Panellists seek Bosnia-like action in Syria

May 22, 2012 - 1:10:15 am


From left: Wendy Chamberlin, Dr Fouad Ajami,  Richard Burge, Baroness Scotland of Asthal, Dr Khalid Abdullah Janahi and Dr Teuta Arifi, during a session on Politics at the second day of Doha Forum on Enriching the Middle East’s Economic Future Conference at the Doha Sheraton Hotel yesterday. 

(Salim Matramkot)

DOHA: There was a heated debate at a key session of the ongoing Doha Forum here yesterday over whether foreign intervention was needed in Syria with some speakers as well as members of the audience backing the call for action against Damascus.

“The Arab Spring is put to litmus test in Syria … International community must play its part,” said Dr Fouad Ajami, Professor, Hoover’s Institute, Stanford University, USA.

A staunch backer of foreign intervention in Syria, Ajami said the US under Bill Clinton launched rescue operations in the Balkans in the 1990s without consulting the United Nations.

The time has come for similar action in Syria, he suggested. “No foreign intervention in Syria is possible without the US.”

He suggested in a lighter vein that instead of raising the issue of intervention with Russia (the US Secretary of State) Hillary Clinton should consult her husband and use the Kosovo model on Syria without an overwhelming role for the US (in Syria). “Full scale intervention is not required in Syria.”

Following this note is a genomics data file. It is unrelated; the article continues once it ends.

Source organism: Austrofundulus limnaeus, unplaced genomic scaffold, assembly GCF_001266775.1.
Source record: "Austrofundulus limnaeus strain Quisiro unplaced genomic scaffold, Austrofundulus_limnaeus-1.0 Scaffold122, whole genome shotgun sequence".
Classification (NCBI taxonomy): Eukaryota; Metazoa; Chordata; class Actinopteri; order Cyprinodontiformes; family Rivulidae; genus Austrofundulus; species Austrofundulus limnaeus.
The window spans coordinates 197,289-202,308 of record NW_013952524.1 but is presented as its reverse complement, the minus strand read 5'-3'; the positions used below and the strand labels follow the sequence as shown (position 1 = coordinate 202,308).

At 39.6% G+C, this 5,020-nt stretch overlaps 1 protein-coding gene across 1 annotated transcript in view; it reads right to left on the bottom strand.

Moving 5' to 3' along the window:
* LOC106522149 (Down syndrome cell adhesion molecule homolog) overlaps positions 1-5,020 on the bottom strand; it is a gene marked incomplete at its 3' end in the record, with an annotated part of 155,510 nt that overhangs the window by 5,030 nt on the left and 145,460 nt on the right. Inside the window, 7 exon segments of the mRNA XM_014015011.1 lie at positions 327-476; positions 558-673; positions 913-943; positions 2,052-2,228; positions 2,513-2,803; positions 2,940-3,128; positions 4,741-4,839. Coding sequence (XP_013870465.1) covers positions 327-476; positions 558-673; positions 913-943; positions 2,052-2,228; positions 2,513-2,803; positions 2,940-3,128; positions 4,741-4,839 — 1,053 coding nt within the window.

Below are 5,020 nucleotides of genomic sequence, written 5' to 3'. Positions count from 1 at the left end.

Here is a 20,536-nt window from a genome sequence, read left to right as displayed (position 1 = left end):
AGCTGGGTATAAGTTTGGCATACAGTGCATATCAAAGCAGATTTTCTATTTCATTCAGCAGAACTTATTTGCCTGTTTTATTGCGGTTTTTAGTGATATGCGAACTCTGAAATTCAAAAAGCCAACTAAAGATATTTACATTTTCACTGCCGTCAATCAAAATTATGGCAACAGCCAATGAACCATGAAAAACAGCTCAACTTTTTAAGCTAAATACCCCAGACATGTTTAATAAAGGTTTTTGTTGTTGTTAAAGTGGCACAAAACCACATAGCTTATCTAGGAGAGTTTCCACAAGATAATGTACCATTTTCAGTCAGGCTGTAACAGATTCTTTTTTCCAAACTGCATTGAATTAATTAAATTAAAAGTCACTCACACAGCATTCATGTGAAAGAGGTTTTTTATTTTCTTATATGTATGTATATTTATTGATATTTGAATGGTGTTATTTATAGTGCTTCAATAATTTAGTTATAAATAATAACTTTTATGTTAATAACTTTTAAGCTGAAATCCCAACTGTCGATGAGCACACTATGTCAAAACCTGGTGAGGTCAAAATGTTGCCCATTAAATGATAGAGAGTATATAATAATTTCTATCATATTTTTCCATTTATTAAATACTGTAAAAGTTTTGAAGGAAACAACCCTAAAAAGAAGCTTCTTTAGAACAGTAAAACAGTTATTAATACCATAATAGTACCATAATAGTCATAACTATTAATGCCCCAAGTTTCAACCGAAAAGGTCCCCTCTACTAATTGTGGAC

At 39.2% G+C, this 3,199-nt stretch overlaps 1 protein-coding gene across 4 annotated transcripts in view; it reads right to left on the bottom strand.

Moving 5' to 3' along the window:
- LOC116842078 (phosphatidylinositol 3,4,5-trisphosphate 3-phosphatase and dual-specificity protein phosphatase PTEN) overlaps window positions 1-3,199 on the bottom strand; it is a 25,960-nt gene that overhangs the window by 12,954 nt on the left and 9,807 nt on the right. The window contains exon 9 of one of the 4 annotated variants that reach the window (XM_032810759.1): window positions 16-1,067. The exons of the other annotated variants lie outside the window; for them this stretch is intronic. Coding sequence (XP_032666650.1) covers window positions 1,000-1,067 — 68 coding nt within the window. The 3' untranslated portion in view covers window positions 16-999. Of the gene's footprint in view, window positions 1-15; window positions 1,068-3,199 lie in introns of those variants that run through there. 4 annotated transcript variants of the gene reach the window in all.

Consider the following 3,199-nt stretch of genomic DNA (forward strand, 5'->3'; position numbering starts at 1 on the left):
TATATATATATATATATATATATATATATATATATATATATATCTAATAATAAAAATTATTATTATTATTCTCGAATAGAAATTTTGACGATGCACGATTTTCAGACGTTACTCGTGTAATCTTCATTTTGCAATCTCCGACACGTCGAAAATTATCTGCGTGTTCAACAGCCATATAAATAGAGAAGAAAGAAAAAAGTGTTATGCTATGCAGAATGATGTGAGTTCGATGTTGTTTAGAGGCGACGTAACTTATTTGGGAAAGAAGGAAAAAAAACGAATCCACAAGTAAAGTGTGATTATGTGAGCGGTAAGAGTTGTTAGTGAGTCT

A Bosnian sitting in the audience, however, reminded Ajami during the question-answer session later that it was not before an estimated 200,000 innocent lives were lost that the US eventually intervened in Bosnia.

The tragedy of the Balkans was that the international community came in very late, said the Bosnian.

The panel discussion was titled “Political Changes and Civil Rights in the Middle East’ and its moderator was Wendy Chamberlin, former US ambassador to Pakistan and presently head of Washington-based Middle East Institute.

Dr Teuta Arifi, deputy premier of Macedonia for European Affairs, Richard Burge, Chief Executive of Wilton Park, UK, and Baroness Scotland of Asthal, former attorney-general of the UK, and Dr Khalid Janahi, Group CEO, Dar Al Maal Al Islami, Switzerland, were the panellists along with Ajami.

Ajami said that those opposed to action against the Syrian regime should visit one of the make-shift refugee camps where displaced Syrians are spending time having lost their near and dear ones in the ongoing violence.

The Peninsula